True, the CPB will be standing candidates of their own, but does anyone really think they have a snowballs chance in Hell of making any political impact whatsoever? I mean, granted no one expects an RMT/SP/CPB/Allience for Green socialism and others in a new formation to actually get any MP's first time out, with the possible exception of Crow in London if they really, really went for it, it could still have a profound political impact and help push the process towards a new workers party forward. The CPB standing paper candidates in a few seats, while calling on votes for Labour and other lefts where they are not, will not have any real impact at all. I'm sure also that the calculating bureaucrats in the right-wing unions are hopping with the withdraw of the CPB the RMT might get cold feet and pull out, I know for a fact that the RMT leadership does contain a fair few individuals who’s political leanings are those of the CBP and Morning Star, if not outright supports or members, they may begin to being pressure to bare on the rest of the leadership.

What can SP and other socialists who look towards this initiative with some enthusiasm do? Well, along with brining our own limited pressure to bare on the RMT leadership to hold firm, far more importantly is for us to engage with the rank and file of the union, visiting branches and workplaces and asking them to add their own voices to that pressure because, as another comrade put it to me bluntly last night when disusing this, "If the RMT pull out, we're fucked."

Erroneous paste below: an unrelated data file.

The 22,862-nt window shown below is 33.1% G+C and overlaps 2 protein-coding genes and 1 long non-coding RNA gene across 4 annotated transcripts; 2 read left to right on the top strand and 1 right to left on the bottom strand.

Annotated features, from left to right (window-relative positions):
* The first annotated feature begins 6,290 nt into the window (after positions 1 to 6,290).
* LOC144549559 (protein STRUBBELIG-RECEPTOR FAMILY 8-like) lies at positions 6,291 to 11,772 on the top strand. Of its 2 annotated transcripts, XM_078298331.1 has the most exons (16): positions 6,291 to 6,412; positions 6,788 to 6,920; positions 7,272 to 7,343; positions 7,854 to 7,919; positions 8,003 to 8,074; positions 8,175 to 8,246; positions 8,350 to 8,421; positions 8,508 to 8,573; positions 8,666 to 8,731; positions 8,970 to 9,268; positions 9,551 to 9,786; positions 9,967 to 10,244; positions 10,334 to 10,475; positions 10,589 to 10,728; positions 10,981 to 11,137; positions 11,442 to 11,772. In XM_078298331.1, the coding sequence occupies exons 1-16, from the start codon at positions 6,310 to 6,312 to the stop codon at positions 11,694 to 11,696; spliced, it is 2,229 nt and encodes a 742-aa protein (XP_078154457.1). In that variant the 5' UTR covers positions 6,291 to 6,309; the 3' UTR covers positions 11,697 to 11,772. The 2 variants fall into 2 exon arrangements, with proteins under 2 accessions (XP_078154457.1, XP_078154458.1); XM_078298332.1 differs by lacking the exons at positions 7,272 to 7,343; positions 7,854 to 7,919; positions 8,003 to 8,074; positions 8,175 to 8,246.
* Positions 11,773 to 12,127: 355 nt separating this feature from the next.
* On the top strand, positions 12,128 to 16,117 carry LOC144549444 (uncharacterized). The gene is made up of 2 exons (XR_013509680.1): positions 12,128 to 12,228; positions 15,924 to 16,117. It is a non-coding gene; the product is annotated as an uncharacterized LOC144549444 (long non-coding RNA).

Leftwing Criminologist said...

I dunno, I think we could stand in a fair few more seats than 20, I'm sure the SP stood in that many by themselves last time around so surely a coalition would be in a position to stand in more than that?

Ideally, we want to stand in places where we have a base and can mount a decent campaign. That said, if we're not far off 100 (dunno if we would be, we'd have to see what happens) then surely standing a few extra paper candidates would be worth it for getting an election broadcast?

Simon said...

Communist Workers Party sounds better than Worker Communist Party. Am I right?

Phil BC said...